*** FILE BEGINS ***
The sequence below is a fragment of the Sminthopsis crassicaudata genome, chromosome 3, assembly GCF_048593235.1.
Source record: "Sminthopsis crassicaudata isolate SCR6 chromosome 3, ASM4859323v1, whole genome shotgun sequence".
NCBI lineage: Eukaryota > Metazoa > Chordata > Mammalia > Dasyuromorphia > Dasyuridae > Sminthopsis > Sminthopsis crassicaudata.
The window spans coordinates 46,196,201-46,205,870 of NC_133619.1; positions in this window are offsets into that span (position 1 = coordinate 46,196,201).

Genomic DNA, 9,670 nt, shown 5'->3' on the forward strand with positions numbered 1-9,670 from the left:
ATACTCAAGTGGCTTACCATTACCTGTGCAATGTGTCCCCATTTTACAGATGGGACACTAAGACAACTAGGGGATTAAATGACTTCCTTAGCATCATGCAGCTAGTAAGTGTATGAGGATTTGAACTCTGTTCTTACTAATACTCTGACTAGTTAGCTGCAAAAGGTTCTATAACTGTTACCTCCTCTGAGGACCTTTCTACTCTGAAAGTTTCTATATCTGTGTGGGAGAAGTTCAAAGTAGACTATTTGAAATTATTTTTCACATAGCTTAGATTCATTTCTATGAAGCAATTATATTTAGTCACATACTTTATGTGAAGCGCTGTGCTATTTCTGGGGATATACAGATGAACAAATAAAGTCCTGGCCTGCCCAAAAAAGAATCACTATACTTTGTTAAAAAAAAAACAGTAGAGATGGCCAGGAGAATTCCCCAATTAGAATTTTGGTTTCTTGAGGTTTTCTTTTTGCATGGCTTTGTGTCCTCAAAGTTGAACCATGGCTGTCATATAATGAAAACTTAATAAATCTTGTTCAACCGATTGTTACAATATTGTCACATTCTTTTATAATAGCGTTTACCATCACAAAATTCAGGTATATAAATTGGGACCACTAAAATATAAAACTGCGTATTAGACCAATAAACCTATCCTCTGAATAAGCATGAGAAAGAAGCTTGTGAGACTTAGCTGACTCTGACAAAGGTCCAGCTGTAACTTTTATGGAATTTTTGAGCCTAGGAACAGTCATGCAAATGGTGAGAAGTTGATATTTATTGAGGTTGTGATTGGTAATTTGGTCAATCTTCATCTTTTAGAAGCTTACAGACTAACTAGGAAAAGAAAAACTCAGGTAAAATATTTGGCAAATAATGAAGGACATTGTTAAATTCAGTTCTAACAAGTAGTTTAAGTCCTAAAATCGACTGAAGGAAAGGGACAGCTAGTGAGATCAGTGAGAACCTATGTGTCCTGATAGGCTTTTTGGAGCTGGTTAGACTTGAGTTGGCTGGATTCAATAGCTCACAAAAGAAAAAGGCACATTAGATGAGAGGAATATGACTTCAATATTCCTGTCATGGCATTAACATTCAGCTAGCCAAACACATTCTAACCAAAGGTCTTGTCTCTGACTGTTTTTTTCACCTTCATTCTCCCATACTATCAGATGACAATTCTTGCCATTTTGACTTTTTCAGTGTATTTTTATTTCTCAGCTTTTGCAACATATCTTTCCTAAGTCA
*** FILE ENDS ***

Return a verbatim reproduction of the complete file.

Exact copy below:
The sequence below is a fragment of the Sminthopsis crassicaudata genome, chromosome 3, assembly GCF_048593235.1.
Source record: "Sminthopsis crassicaudata isolate SCR6 chromosome 3, ASM4859323v1, whole genome shotgun sequence".
NCBI lineage: Eukaryota > Metazoa > Chordata > Mammalia > Dasyuromorphia > Dasyuridae > Sminthopsis > Sminthopsis crassicaudata.
The window spans coordinates 46,196,201-46,205,870 of NC_133619.1; positions in this window are offsets into that span (position 1 = coordinate 46,196,201).

Genomic DNA, 9,670 nt, shown 5'->3' on the forward strand with positions numbered 1-9,670 from the left:
ATACTCAAGTGGCTTACCATTACCTGTGCAATGTGTCCCCATTTTACAGATGGGACACTAAGACAACTAGGGGATTAAATGACTTCCTTAGCATCATGCAGCTAGTAAGTGTATGAGGATTTGAACTCTGTTCTTACTAATACTCTGACTAGTTAGCTGCAAAAGGTTCTATAACTGTTACCTCCTCTGAGGACCTTTCTACTCTGAAAGTTTCTATATCTGTGTGGGAGAAGTTCAAAGTAGACTATTTGAAATTATTTTTCACATAGCTTAGATTCATTTCTATGAAGCAATTATATTTAGTCACATACTTTATGTGAAGCGCTGTGCTATTTCTGGGGATATACAGATGAACAAATAAAGTCCTGGCCTGCCCAAAAAAGAATCACTATACTTTGTTAAAAAAAAAACAGTAGAGATGGCCAGGAGAATTCCCCAATTAGAATTTTGGTTTCTTGAGGTTTTCTTTTTGCATGGCTTTGTGTCCTCAAAGTTGAACCATGGCTGTCATATAATGAAAACTTAATAAATCTTGTTCAACCGATTGTTACAATATTGTCACATTCTTTTATAATAGCGTTTACCATCACAAAATTCAGGTATATAAATTGGGACCACTAAAATATAAAACTGCGTATTAGACCAATAAACCTATCCTCTGAATAAGCATGAGAAAGAAGCTTGTGAGACTTAGCTGACTCTGACAAAGGTCCAGCTGTAACTTTTATGGAATTTTTGAGCCTAGGAACAGTCATGCAAATGGTGAGAAGTTGATATTTATTGAGGTTGTGATTGGTAATTTGGTCAATCTTCATCTTTTAGAAGCTTACAGACTAACTAGGAAAAGAAAAACTCAGGTAAAATATTTGGCAAATAATGAAGGACATTGTTAAATTCAGTTCTAACAAGTAGTTTAAGTCCTAAAATCGACTGAAGGAAAGGGACAGCTAGTGAGATCAGTGAGAACCTATGTGTCCTGATAGGCTTTTTGGAGCTGGTTAGACTTGAGTTGGCTGGATTCAATAGCTCACAAAAGAAAAAGGCACATTAGATGAGAGGAATATGACTTCAATATTCCTGTCATGGCATTAACATTCAGCTAGCCAAACACATTCTAACCAAAGGTCTTGTCTCTGACTGTTTTTTTCACCTTCATTCTCCCATACTATCAGATGACAATTCTTGCCATTTTGACTTTTTCAGTGTATTTTTATTTCTCAGCTTTTGCAACATATCTTTCCTAAGTCA